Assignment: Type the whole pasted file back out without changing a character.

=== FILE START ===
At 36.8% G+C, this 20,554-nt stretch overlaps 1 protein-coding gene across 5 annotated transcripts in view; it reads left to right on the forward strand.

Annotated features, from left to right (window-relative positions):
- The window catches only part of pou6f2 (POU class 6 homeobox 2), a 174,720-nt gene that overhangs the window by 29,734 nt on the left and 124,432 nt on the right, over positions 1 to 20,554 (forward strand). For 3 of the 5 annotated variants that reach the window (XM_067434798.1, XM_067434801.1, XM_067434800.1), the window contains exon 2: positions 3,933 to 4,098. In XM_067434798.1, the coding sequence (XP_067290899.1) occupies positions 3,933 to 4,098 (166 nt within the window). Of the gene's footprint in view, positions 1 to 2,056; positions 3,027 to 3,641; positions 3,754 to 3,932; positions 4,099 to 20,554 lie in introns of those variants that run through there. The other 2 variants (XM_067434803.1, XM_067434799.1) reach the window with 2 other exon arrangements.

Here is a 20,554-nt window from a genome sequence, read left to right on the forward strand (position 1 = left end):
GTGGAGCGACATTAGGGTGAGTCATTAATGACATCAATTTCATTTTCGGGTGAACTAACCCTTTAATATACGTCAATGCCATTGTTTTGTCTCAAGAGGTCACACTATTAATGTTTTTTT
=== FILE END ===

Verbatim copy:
At 36.8% G+C, this 20,554-nt stretch overlaps 1 protein-coding gene across 5 annotated transcripts in view; it reads left to right on the forward strand.

Annotated features, from left to right (window-relative positions):
- The window catches only part of pou6f2 (POU class 6 homeobox 2), a 174,720-nt gene that overhangs the window by 29,734 nt on the left and 124,432 nt on the right, over positions 1 to 20,554 (forward strand). For 3 of the 5 annotated variants that reach the window (XM_067434798.1, XM_067434801.1, XM_067434800.1), the window contains exon 2: positions 3,933 to 4,098. In XM_067434798.1, the coding sequence (XP_067290899.1) occupies positions 3,933 to 4,098 (166 nt within the window). Of the gene's footprint in view, positions 1 to 2,056; positions 3,027 to 3,641; positions 3,754 to 3,932; positions 4,099 to 20,554 lie in introns of those variants that run through there. The other 2 variants (XM_067434803.1, XM_067434799.1) reach the window with 2 other exon arrangements.

Here is a 20,554-nt window from a genome sequence, read left to right on the forward strand (position 1 = left end):
GTGGAGCGACATTAGGGTGAGTCATTAATGACATCAATTTCATTTTCGGGTGAACTAACCCTTTAATATACGTCAATGCCATTGTTTTGTCTCAAGAGGTCACACTATTAATGTTTTTTT